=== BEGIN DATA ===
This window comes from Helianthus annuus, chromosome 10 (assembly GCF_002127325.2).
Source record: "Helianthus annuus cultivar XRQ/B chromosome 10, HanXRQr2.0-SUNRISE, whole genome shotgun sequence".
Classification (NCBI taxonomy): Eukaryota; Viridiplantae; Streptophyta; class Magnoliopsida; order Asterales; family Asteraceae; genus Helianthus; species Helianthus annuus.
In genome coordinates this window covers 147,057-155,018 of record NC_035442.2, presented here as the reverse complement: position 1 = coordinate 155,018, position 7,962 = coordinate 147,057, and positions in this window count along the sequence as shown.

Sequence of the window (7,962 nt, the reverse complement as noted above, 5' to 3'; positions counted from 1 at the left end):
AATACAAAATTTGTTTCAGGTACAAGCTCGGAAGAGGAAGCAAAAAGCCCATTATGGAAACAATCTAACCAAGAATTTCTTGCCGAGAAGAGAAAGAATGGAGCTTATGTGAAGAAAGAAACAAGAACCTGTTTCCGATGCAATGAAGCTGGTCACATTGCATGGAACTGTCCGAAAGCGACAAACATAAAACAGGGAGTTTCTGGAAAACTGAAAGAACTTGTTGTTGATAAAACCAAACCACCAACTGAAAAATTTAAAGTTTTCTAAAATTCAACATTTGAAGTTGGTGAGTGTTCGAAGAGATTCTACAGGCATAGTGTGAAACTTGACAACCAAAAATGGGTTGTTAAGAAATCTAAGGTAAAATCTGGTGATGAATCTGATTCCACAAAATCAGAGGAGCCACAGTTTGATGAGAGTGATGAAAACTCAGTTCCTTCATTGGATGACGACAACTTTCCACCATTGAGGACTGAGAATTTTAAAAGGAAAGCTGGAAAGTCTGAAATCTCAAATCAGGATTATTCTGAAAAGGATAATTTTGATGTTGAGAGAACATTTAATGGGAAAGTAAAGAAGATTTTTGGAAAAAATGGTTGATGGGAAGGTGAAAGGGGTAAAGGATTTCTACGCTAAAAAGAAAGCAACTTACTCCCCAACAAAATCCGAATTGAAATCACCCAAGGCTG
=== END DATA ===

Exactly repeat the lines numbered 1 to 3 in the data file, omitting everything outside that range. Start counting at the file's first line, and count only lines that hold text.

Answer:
This window comes from Helianthus annuus, chromosome 10 (assembly GCF_002127325.2).
Source record: "Helianthus annuus cultivar XRQ/B chromosome 10, HanXRQr2.0-SUNRISE, whole genome shotgun sequence".
Classification (NCBI taxonomy): Eukaryota; Viridiplantae; Streptophyta; class Magnoliopsida; order Asterales; family Asteraceae; genus Helianthus; species Helianthus annuus.